Wednesday, July 11, 2018

How We Wednesday

Linking up with Shay and Erika for How We Wednesday.  Today's topic is how we motivate our kids.  That is a great question.

On one hand E is happy and enthusiastic to try new things, he isn't shy about meeting new people, and he is happy to play any sport, do any craft, or participate in any activity.  He is very rarely upset about anything.  Therefore socially and physically, we do not have to do much to encourage him, he's already there.  Indirectly though, both Dave and I are very active and we have always done lots of stuff as a family so E was introduced to a lot of things early on and got comfortable with new situations. 

However when it comes to reading and writing (our two challenges), it is a different story.  Sometimes I think Dave and I need the motivation more than E!  We know that it just takes lots of practice and we have all of the tools to help him out, but it takes time and we get frustrated.  We try to motivate E by repeating a lot of the same things, that he needs to be ready for Grade 2, he should want to learn to read so he can pick up any book and read it, read the stuff on his games, read menus at restaurants, etc.  We tell him we are proud of him when he tries and tell him that we get frustrated with him when it seems like he doesn't care about trying to learn. We reiterate that he already knows all of the letters and how to sound them out, and he knows what the words mean, how to look at the pictures for clues, and how to match up the things he already knows to new words he has never seen before.  I know he is making improvements, but it is a slow process.  We have used tv or iPad time as bribes for completing the reading and writing tasks, but we are trying to get away from that since learning is its own reward.  That sounds a little facetious but we do say that.  We point out how good it feels to get a good mark on a test, read something quickly, and complete a task properly.  He's getting it (most of the time).  Rather than juxtaposing reading with something "fun" he gets to do, we try to emphasize that reading is fun too!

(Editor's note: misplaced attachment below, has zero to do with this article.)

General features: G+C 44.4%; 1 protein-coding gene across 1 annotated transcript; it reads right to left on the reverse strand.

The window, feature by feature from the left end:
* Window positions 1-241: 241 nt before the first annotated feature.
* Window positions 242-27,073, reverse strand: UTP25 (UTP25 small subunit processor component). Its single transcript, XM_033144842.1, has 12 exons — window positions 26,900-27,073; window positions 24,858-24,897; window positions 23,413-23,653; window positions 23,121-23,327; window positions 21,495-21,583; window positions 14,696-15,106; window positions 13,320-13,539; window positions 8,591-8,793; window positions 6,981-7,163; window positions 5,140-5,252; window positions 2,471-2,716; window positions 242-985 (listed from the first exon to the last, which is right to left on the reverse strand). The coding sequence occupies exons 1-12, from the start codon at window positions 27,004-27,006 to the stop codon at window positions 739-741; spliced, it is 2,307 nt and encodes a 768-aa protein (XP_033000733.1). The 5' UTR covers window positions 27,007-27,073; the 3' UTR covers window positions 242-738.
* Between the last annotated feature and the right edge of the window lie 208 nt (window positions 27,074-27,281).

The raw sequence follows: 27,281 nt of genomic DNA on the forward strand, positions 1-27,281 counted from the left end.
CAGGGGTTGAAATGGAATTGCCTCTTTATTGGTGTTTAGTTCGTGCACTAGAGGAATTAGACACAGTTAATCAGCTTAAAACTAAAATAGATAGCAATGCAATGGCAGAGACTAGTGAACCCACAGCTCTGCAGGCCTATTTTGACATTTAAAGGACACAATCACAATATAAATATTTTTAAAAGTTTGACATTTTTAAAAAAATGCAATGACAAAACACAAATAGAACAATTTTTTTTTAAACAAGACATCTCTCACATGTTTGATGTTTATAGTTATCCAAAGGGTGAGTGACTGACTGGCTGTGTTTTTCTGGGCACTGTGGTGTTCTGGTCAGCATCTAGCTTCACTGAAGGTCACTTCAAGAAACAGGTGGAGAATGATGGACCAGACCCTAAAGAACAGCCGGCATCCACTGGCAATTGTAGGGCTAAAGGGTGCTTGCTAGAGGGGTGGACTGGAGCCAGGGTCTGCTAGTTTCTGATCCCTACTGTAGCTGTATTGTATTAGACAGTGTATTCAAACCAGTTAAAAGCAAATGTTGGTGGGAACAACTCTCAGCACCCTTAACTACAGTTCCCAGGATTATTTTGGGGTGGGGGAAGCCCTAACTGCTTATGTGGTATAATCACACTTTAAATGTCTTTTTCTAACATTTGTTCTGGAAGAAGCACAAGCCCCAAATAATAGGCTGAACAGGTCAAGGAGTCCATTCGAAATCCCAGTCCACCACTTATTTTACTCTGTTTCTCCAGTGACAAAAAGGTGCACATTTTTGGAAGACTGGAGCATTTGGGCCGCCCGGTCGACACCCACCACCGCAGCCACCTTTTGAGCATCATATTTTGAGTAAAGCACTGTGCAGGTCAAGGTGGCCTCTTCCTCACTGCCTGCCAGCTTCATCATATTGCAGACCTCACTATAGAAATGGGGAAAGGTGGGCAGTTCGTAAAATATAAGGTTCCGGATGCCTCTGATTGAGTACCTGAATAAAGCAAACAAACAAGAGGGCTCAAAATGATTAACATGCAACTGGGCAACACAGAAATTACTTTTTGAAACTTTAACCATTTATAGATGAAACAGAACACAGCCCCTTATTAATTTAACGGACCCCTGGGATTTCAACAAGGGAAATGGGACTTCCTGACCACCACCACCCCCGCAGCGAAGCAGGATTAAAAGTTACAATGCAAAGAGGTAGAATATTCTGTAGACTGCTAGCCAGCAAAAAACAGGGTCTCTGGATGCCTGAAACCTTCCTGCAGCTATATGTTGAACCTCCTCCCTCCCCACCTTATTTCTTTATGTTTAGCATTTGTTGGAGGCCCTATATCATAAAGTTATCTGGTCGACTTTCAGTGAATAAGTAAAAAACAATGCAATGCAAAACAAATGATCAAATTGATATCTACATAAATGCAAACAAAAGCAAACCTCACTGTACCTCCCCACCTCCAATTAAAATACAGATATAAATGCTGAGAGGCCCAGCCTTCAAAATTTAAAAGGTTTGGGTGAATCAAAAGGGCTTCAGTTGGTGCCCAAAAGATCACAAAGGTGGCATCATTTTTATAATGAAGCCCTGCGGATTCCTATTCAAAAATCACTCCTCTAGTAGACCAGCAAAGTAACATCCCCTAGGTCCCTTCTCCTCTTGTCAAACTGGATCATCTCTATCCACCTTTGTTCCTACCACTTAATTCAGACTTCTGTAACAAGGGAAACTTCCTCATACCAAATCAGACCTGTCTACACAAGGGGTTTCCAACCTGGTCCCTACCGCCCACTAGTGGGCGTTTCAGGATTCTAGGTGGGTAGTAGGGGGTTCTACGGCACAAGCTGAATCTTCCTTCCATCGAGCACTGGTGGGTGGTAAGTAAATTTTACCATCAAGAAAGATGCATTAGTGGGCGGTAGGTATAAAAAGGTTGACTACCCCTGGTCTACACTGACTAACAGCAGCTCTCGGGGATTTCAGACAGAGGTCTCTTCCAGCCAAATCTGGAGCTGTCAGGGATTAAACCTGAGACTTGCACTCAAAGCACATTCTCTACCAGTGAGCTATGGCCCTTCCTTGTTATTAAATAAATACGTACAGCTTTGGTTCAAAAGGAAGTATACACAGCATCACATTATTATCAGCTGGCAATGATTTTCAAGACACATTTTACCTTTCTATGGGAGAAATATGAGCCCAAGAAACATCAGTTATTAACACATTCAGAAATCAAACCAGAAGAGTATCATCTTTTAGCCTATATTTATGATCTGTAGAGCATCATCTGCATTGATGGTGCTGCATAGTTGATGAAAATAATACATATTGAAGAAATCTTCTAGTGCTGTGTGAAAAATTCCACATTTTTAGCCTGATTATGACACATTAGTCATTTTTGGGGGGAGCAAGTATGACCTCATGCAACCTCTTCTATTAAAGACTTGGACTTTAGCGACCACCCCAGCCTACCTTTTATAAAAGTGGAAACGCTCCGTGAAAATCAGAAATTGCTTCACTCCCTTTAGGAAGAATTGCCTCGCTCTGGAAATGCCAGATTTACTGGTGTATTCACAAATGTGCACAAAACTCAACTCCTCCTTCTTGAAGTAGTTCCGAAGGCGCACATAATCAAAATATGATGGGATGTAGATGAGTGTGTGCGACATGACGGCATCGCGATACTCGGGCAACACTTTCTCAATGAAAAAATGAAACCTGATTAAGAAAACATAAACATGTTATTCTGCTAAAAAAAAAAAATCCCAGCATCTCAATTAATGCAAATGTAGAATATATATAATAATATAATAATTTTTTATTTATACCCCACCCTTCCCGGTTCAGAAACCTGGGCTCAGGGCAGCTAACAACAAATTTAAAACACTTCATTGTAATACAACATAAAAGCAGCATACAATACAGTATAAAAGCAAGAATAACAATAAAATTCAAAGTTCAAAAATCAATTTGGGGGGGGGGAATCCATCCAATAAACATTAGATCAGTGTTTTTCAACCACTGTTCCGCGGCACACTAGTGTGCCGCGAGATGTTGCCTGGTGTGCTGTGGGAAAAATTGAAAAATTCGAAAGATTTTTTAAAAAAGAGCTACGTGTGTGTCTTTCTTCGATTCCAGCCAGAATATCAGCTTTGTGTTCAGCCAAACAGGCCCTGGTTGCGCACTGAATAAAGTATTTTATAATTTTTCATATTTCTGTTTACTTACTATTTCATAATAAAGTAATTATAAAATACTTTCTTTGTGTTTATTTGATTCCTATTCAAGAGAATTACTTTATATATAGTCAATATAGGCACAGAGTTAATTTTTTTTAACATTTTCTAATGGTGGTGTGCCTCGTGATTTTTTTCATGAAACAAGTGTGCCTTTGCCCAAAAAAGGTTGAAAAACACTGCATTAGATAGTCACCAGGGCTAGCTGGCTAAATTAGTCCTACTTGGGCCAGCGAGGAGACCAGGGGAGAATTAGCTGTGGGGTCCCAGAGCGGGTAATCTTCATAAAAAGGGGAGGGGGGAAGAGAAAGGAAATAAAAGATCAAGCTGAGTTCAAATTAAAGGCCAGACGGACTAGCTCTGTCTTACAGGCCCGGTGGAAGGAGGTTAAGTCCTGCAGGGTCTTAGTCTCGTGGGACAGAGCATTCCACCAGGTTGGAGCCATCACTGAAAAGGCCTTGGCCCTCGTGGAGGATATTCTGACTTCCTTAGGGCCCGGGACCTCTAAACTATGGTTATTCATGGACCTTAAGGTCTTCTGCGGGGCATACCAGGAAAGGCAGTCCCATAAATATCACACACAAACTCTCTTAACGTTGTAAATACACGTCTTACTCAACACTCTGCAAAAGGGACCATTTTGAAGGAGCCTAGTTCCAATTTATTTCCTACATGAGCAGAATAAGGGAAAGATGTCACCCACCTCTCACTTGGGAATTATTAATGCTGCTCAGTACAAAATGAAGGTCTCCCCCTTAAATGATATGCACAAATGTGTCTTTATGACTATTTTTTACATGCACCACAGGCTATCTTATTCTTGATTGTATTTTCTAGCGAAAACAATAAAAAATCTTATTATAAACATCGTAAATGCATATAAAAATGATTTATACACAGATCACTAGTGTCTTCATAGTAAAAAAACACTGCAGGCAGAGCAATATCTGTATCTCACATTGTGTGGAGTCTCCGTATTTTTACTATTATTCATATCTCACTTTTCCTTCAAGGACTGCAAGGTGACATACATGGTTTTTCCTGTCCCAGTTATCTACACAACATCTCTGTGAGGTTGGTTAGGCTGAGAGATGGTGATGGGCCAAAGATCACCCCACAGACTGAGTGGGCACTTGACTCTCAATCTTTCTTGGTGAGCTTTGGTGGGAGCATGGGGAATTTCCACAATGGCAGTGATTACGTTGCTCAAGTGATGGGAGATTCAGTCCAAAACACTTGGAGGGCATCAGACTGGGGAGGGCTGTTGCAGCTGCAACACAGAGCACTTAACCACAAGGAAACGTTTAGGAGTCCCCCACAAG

As for helping around the house, he doesn't have many regular chores except for making his bed, but we ask him to help out by tidying up the toys, bringing his plate to the sink, and remembering to put his shoes and hat away when he gets inside.  The motivation for these is just that he is part of a family/household/society and everyone has to contribute and help each other out.  

We are keeping track of his daily chores on his Garmin Jr. watch.  We say things like "make sure you get everything done so you can get your points!"  But like the game Who's Line is it Anyway?, the points don't matter.  There is no redemption of points for a new toy, game, book, or treat, since we would probably do it anyway.  
We're hoping that Q just figures all of this out on his own ;)

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